On his sole, rare album, F.J. McMahon's style has been compared to a couple of other folk-rock singer/songwriters of the era, Tim Hardin and Fred Neil. Indeed, there are similarities, though they're not blatant. There's an understated, introspective quality to the compositions and the vocals, and a laconically bluesy flavor to some of the melodies and guitar work. McMahon's singing isn't as rich as Neil's and Hardin's, however, nor as sorrowful as Hardin's, and the production and arrangements are quite a bit more barebones. Nor are his songs as outstanding, or varied in flavor. Bringing up all these qualms is picking on him a bit; by the standards of LPs that were likely only heard by few local or regional listeners, it's above-average, and a pleasant enough fit for a slightly melancholy mood. --- Richie Unterberger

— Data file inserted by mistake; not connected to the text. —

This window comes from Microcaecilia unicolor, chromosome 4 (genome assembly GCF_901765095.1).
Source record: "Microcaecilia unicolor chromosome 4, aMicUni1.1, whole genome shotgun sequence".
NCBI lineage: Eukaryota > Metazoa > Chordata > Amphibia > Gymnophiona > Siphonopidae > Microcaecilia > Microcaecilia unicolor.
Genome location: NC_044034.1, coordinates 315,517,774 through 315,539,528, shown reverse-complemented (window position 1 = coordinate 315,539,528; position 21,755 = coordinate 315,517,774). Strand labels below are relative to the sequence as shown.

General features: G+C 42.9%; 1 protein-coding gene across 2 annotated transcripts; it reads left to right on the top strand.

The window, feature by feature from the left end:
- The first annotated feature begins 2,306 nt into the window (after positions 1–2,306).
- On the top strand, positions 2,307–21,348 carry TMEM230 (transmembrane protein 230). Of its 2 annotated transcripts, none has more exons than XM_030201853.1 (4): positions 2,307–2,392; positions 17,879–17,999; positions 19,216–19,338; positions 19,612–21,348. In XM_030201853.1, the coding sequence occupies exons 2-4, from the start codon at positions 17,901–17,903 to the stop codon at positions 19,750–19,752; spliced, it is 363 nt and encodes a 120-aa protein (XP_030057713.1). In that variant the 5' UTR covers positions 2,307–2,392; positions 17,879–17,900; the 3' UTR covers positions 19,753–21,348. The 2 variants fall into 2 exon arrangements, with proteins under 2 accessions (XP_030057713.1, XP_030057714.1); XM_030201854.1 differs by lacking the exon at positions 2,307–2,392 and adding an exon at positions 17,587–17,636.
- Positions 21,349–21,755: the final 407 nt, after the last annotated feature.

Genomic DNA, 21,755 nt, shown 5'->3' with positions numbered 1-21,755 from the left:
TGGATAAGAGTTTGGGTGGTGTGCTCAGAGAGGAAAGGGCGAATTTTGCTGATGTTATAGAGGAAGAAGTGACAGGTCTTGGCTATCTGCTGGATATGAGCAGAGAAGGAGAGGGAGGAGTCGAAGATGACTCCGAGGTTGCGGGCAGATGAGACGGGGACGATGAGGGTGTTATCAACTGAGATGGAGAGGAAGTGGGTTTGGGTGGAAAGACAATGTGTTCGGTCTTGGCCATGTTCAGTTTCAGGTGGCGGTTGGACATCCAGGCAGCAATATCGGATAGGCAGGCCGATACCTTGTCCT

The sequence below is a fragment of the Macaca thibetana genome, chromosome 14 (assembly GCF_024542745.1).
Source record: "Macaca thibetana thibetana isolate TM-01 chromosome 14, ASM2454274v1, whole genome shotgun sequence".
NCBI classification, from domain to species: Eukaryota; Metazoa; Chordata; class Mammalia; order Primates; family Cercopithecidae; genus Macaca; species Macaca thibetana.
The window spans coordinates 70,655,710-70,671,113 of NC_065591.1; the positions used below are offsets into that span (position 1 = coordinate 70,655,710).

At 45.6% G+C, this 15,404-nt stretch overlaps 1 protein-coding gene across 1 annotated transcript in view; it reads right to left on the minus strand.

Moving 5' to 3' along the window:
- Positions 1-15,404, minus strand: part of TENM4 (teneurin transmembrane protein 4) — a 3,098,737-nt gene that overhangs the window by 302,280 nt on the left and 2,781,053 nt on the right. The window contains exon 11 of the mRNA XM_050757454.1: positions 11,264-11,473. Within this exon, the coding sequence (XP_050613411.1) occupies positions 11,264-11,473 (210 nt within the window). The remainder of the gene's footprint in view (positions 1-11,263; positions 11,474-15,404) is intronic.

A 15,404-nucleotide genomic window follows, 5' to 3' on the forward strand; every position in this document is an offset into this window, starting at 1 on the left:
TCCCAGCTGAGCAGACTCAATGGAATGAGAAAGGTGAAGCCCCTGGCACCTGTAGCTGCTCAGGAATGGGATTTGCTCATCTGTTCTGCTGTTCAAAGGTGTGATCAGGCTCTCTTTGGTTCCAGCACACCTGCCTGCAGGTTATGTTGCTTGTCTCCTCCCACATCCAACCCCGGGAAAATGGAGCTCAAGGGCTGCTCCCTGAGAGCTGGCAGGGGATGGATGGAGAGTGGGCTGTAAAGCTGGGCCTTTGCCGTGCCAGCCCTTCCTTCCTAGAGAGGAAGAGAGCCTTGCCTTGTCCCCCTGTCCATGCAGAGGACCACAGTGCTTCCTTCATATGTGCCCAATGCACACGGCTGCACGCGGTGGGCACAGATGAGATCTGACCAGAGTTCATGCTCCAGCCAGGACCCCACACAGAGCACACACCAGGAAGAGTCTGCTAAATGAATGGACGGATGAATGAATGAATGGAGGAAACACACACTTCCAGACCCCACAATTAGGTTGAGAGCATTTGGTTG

The first LP release produced by The Circadian Press, the brainchild of Sacred Bones printmaker Keegan Cooke. We could not be more proud to present F.J. McMahon’s only album, Spirit of The Golden Juice. This is the first faithful and fully licensed reproduction of the album originally released in 1969 on the Accent label. Pressed in a tiny quantity and scattered around the California coastline, Spirit of The Golden Juice has become a top item among collectors and folk/psych lovers alike. Its a spell-binding blend of heartfelt singer-songwriter emotion and spiraling acoustic guitar accompaniment, standing up proudly alongside heroes like Hoyt Axton, Kris Kristofferson, and Fred Neil, but with a raw and adventurous spirit all its own.
As his sole musical release, F.J. McMahon created one of the most emotionally compelling and cohesive albums ever. (source)